The Diplomatic General's Visor Cap of Otto Bene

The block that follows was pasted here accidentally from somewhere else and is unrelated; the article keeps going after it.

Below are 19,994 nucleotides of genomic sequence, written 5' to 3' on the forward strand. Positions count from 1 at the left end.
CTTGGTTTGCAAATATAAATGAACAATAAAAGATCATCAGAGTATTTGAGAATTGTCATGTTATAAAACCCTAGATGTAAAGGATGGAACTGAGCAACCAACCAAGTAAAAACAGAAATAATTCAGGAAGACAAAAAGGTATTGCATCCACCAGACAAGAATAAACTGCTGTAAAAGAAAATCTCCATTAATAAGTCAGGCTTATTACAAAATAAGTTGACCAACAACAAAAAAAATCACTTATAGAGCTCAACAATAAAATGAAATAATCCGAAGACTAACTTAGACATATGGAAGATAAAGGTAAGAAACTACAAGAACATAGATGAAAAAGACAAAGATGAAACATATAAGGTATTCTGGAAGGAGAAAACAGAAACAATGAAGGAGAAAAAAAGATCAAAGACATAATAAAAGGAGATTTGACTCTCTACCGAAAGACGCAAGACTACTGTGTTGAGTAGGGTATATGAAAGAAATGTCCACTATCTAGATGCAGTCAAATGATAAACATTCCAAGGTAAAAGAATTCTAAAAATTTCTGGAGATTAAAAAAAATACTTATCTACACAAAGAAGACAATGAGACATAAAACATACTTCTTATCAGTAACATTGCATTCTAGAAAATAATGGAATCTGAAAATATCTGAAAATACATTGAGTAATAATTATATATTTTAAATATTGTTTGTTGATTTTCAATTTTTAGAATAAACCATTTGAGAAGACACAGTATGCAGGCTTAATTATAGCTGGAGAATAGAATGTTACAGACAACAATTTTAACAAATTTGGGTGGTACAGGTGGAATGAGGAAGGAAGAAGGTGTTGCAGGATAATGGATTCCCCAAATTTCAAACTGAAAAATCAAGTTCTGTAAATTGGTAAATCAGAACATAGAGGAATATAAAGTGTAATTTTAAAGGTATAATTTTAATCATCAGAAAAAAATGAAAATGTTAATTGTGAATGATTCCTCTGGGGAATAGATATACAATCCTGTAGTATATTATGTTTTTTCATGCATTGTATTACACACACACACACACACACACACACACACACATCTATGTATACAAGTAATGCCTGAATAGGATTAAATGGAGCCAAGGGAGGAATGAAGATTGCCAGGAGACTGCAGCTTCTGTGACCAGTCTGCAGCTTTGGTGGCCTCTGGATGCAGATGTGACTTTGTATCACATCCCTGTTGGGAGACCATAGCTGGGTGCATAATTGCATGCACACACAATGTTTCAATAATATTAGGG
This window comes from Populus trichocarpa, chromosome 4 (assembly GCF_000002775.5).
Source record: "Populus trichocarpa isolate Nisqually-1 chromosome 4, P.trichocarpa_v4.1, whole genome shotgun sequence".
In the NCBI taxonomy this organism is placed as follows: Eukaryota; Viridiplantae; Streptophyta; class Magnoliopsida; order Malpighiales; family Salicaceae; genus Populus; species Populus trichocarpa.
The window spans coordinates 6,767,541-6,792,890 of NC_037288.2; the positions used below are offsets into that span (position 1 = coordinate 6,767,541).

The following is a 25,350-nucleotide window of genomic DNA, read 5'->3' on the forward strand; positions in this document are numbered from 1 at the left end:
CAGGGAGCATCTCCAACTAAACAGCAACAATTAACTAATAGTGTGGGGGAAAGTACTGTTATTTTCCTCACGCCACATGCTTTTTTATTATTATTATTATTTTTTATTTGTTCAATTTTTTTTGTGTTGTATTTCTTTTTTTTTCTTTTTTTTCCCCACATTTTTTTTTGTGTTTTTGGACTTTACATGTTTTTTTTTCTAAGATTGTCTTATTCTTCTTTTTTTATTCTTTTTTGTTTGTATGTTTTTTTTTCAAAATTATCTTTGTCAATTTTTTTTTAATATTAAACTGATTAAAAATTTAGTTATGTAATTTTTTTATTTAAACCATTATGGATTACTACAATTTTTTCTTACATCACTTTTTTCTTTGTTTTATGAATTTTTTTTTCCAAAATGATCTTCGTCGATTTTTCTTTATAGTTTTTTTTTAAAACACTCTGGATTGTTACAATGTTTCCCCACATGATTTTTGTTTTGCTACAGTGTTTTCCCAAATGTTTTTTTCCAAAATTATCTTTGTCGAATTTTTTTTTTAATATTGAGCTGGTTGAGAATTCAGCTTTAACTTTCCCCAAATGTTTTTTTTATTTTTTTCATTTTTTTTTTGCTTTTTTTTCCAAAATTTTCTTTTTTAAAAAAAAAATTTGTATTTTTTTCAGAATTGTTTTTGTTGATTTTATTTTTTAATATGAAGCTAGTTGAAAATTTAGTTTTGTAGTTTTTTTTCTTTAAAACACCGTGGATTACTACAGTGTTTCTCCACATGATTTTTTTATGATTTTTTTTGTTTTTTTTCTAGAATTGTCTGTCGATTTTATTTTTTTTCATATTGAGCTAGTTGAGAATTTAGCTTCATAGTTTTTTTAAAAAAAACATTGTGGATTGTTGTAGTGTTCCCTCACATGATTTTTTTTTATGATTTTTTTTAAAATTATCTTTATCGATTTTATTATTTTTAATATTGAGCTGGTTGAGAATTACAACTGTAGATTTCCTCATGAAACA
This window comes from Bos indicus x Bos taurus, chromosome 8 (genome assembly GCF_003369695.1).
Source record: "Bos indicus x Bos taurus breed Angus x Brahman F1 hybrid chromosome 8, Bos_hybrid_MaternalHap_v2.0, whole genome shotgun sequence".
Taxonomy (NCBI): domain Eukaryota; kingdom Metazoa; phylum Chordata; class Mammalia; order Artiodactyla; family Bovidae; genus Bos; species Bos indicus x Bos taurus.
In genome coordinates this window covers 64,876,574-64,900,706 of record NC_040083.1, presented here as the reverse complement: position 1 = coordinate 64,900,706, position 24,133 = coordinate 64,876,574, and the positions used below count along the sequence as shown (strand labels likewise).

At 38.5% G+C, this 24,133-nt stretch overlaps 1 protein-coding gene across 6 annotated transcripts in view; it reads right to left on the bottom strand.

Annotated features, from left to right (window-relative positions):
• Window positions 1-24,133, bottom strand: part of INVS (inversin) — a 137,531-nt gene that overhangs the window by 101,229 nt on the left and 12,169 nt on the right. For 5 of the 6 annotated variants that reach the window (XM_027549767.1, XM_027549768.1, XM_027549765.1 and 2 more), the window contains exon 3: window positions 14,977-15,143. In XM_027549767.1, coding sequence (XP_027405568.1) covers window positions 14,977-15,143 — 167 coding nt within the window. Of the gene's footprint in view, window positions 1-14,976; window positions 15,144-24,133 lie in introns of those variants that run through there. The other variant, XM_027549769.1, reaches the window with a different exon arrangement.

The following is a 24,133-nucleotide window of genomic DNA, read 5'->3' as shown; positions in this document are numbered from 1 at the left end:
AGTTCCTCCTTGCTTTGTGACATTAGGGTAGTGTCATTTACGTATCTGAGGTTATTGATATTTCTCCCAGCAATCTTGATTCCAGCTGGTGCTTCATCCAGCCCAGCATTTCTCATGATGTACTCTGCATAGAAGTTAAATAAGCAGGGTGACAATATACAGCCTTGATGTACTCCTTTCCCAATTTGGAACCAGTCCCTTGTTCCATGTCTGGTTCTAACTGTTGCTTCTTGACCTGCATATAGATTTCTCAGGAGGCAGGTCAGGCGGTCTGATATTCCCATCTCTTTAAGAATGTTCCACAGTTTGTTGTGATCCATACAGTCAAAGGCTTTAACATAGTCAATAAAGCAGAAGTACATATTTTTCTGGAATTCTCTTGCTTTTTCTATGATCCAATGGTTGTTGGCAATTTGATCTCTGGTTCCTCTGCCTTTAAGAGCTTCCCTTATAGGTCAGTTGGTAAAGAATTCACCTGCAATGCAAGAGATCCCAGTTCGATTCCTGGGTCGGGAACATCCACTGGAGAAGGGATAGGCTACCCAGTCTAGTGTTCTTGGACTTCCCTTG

The Diplomatic General's Visor Cap of Otto Bene; Provenance: This extremely rare visor was retrieved by a member of the Canadian Seaforth Highlanders as they liberated Amsterdam on May 8th 1945. The visor itself was retrieved directly from the desk of its owner Otto Bene. Bene was born September 20th, 1884 in Altenberg. He was a student at the Humanist Gymnasium in Marburg. He did an apprenticeship with a cloth merchant in Frankfurt, after which he was active in southern China and Hamburg. From August 1914 until 1919 he took part in the First World War as a Reserve Leutnant. After the War he was a partner in an import/ export firm in Hamburg and London. On the 1st of December, 1931, while in London, he joined the NSDAP and became a Regional Group Leader of the NSDAP in London. In 1934 he became a National Group Leader in Great Britain and Ireland. Since the 14th of March, 1936, he served as General Consul of the Foreign Office, on in June of 1937 was stationed in Milan. From 1939 until October 1941 he was appointed by the Reich Government with the task of settlement in South Tirol, serving in the rank of Envoy from January 1940. In 1939 he became a Standartenfuhrer of the SS, in 1942 he was promoted to SS-Brigadefuhrer. From May 8th, 1940 until the end of the War he was the representative of Reichsminister Arthur Seyß-Inquart for the Foreign Office of the Reich’s Commissar for the Occupied Region of the Netherlands. Politically he was not influential, rather acting merely as Ribbentrop’s “eyes and ears.” While in that position he developed initiatives for the deportation of Jews from the Netherlands. He would regularly report on the progress of the deportations, as well as on the cooperation, nazification, and resistance of the local population. One such report reads: Since my report dated September 11th, 1942, the evacuation of the Jews to the Auschwitz Camp had proceeded without incident. By October 15throughly 45,000 Jews were deported. The Reichskommissar has ordered that all Jews must be evacuated by May 1st, 1943. This means that the weekly quota has to be increased from 2000 to 3500. This fine quality cap has three rows of finely braided gold bullion piping, with the body of the cap fabricated from a gray wool, featuring the classic high peak and rounded saddle-shaped sides. It has a black wool band around its circumference, which supports a three-colour cockade on the front, in silver bullion and blackened wire with a red felt centre, framed by a wide wreath of oak leaves in gold bullion, the veins of the oak leaves defined by raised twisted gold wire. Immediately above on the crown is an intricately detailed, spread-winged eagle cap insignia in gold bullion on a gray wool base, it's talons firmly gripping a wreathed swastika, the insignia indicative of personnel employed in state service, Government officials, etc. Some of the twisted orange cord that gives definition to the wings remains, with the remainder having been lost to time. The visor is black vulcanfibre with a gold bullion cord above, in two rows, knotted in the appropriate-style on the sides and held in position via pebbled gilt posts on both sides (the cord and posts are independent of the cap itself). The underside of the visor is synthetic and finished in light gray. The dark gray sweatband is leather, perforated along the front edge with five tiny rows of forty ventilation holes each, with the two ends tied together at the rear seam with a light brown ribbon. The dome itself has a light green rayon liner, with a clear moisture shield, a paper inserted into the owner's name slot inscribed in black ink "BENE". Overall, it measures 242 mm x 285 mm x 165 mm in height. The cap has experienced light soiling on the exterior and light contact on the visor, along with soiling on the rayon dome liner and leather sweatband from very active use, along with the aforementioned loss of twisted orange cord in the gold bullion eagle cap insignia. However, it continues to exhibit smooth quality in the wool, plus quality workmanship, maintaining its original period look. Near Extremely fine.